This is the producer of a television show who has creative control over the content of the show.
The showrunner is almost always a writer, and manages the writer’s room, making the final creative decisions. How the plot unfolds, season over season, is the responsibility of the showrunner.
From an interview with the showrunner of Insecure:
You’re running the show – literally. You’re putting it together, from no idea to “Hey, this is what you’re now going to watch on the screen.” It’s hiring writers; it’s sitting with [the star] before we even have writers and arcing out where the season would go, how we’re going to explore these characters. It’s looking at casting and deciding who’s going to get the parts. And it’s being on set and [communicating] with the director and saying, “I need the joke this way.” Then, in editing, it’s revising all that stuff and doing music. It’s continuing to always be there.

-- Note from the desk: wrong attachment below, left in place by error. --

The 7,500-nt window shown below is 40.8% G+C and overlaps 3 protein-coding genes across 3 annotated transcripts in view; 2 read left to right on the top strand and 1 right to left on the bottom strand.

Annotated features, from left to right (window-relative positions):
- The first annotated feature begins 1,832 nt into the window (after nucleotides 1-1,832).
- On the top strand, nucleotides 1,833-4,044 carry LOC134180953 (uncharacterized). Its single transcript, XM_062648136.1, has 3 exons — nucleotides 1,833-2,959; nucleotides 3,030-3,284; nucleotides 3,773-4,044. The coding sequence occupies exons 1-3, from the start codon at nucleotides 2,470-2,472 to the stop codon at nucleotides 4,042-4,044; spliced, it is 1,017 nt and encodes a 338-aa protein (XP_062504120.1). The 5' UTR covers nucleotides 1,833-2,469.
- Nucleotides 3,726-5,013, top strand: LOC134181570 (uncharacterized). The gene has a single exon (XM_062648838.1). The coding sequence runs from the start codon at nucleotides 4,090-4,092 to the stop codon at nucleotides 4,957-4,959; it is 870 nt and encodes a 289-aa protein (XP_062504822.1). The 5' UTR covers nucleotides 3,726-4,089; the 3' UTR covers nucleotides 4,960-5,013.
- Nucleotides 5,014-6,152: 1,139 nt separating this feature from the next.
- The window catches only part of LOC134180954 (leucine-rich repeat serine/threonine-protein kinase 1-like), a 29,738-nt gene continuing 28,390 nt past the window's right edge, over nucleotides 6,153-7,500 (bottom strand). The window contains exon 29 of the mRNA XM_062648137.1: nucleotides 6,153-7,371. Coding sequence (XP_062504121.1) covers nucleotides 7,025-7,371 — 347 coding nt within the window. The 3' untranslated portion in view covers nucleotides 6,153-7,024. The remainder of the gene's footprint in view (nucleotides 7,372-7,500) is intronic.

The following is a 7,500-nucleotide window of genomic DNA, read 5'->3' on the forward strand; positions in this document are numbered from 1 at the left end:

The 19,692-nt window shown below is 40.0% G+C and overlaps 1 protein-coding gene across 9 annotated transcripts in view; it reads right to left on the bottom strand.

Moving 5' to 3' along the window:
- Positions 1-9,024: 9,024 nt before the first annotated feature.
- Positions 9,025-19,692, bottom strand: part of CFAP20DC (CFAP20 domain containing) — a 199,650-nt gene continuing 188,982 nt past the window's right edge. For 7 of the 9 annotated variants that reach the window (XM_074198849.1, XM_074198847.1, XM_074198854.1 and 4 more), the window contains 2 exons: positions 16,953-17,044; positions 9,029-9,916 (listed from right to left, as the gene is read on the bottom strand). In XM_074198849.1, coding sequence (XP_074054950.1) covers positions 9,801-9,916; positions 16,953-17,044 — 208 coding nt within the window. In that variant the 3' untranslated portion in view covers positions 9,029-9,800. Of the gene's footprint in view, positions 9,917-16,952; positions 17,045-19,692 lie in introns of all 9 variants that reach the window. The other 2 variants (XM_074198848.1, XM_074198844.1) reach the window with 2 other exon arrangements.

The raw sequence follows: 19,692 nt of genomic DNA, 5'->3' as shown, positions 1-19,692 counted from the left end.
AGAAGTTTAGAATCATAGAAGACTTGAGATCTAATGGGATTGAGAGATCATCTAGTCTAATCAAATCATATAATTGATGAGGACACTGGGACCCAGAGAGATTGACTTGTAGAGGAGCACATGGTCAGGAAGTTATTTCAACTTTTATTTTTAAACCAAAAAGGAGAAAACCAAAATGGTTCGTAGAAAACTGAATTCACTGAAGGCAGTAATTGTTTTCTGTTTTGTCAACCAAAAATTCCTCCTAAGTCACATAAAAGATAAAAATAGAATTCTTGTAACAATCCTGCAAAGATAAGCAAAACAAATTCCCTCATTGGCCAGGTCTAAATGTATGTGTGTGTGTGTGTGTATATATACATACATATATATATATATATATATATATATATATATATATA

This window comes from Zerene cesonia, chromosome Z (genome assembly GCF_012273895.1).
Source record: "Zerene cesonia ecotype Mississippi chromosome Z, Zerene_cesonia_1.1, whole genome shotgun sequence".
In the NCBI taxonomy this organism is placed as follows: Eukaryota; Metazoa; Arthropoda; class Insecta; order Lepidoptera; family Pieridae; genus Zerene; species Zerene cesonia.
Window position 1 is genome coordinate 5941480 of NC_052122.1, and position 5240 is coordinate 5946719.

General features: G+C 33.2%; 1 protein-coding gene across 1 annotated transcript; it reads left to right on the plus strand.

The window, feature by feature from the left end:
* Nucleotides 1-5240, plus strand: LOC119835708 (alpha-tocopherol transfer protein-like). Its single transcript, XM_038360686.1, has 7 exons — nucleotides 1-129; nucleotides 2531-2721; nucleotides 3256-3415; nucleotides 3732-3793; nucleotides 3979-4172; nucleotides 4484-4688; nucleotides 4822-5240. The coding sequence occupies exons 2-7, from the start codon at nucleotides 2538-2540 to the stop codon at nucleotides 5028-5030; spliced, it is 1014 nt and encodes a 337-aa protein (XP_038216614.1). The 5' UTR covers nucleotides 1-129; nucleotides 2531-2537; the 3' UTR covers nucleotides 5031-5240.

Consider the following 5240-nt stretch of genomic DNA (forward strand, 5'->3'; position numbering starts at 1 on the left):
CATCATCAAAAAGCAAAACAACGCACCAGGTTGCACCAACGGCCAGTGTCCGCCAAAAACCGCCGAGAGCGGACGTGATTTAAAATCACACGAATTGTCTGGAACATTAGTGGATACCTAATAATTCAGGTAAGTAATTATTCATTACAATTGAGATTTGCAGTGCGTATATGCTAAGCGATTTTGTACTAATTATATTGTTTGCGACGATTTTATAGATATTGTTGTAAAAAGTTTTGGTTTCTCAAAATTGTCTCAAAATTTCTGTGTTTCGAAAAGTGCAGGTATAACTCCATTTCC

This is required in television, rather than film, because the creative direction of a TV show unfolds over time. The show has to be steered over many seasons, and plots can develop throughout the show’s run that weren’t known when the show began.
Conversely, a film’s script is usually set before filming starts, and – except in rare cases where a sequel is already planned – the story ends when the movie ends. Once filming begins, there are few creative decisions to be made, in terms of the story.
As of this writing, the most famous showrunner working today is likely Shonda Rhimes, who runs (or ran) Grey’s Anatomy, Scandal, How to Get Away with Murder, and Empire.
If you like or hate a TV show, it’s usually due to the showrunner.